One of Joe Calland's first memories of living in New Albany is of the tree house his father had built him in their backyard.

One of Joe Calland's first memories of living in New Albany is of the tree house his father had built him in their backyard.

He said it was a lot like a log cabin on stilts, and all of the neighborhood children wanted to try it out.

"That's how I made all my friends," said Calland, who will start his senior year at New Albany High School on Monday. "They wanted to try out our tree house."

When the time came to choose a project for his NAHS senior seminar, Calland decided he wanted to give other children memories of a tree house -- and learn a little about construction.

For the past two months, he has been researching, designing and building a tree house for children at the Tray Lee Community Center, 1362 Sigsbee Ave.

"I spent so much of my time there (in the tree house), but I also had no idea how my dad did it," said Calland, a varsity football player who just received a perfect score on his SAT. "My senior seminar was the opportunity that I could both learn about my dad's skill set and I could also help other children have the same tree-house experience I did."

Calland, who volunteers with Habitat for Humanity, said he initially wanted to build the tree house in the backyard of a newly built Habitat home.

He soon learned that the Tray Lee center is surrounded by more than 10 Habitat homes, and he could serve the entire neighborhood through is project.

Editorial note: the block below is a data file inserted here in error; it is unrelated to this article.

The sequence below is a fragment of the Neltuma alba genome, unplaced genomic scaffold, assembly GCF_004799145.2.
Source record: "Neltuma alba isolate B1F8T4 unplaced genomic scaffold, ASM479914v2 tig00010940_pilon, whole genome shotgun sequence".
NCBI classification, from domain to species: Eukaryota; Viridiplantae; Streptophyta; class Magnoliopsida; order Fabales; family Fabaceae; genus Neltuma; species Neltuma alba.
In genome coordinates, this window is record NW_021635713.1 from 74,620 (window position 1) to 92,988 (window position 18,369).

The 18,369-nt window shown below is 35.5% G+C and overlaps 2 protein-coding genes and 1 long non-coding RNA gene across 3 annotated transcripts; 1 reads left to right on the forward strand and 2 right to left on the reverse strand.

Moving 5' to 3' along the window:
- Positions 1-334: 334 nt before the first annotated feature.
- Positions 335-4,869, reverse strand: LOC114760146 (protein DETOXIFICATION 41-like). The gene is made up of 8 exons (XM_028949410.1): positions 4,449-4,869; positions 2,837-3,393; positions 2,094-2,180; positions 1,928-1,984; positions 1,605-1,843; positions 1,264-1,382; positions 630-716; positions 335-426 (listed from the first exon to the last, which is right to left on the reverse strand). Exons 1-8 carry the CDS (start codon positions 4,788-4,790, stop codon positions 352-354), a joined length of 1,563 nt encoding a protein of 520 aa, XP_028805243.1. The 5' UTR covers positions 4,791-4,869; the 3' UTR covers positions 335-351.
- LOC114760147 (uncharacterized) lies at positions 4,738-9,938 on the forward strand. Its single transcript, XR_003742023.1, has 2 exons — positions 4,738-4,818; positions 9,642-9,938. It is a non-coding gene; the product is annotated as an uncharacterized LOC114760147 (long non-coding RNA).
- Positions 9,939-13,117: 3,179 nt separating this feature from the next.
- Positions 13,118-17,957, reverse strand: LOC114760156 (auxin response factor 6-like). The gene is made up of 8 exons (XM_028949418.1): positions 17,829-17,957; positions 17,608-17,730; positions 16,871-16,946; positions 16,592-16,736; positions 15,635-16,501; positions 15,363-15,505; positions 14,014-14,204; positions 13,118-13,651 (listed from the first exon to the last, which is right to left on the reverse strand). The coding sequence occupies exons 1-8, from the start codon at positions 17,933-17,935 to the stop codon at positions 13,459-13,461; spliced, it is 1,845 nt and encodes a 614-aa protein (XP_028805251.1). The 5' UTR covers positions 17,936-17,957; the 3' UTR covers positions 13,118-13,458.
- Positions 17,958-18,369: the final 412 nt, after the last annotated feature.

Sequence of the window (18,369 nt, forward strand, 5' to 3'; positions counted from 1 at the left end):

He said he worked with an architect and a woodworker to learn how to build the structure, which he constructed in nine days.

The finished tree house features a slide and monkey bars.

"I learned I love woodworking," Calland said. "It was really interesting to me to see that each day when I left, I would look back and see how far I had come. One day it was four posts sticking out of the ground, and the next day there was a deck. It was interesting how it translated into a physical product."

Each day while he worked, Calland said, more and more neighborhood children would gather around the chain-link fence to watch.

"I really had a feeling I was doing something special when I was out there," he said. "I went back to take pictures of kids playing on it for my presentation and to see how it was going. Just watching them play around, they seemed like they were having as much fun as I did on my tree house."

Marie Moreland-Short, a volunteer at the Tray Lee center, said the children love the new tree house.

"Some of them will get up there and sit and get a book," she said. "They play different little games up there. They just enjoy it."

She said the leftover lumber from Calland's project would be used to build benches around his tree house.

Moreland-Short said people like Calland have blessed the community center.

"Joe is just an amazing young man," she said. "He is so dedicated and worked so very, very hard to donate his time and build something of this magnitude. It was such a blessing."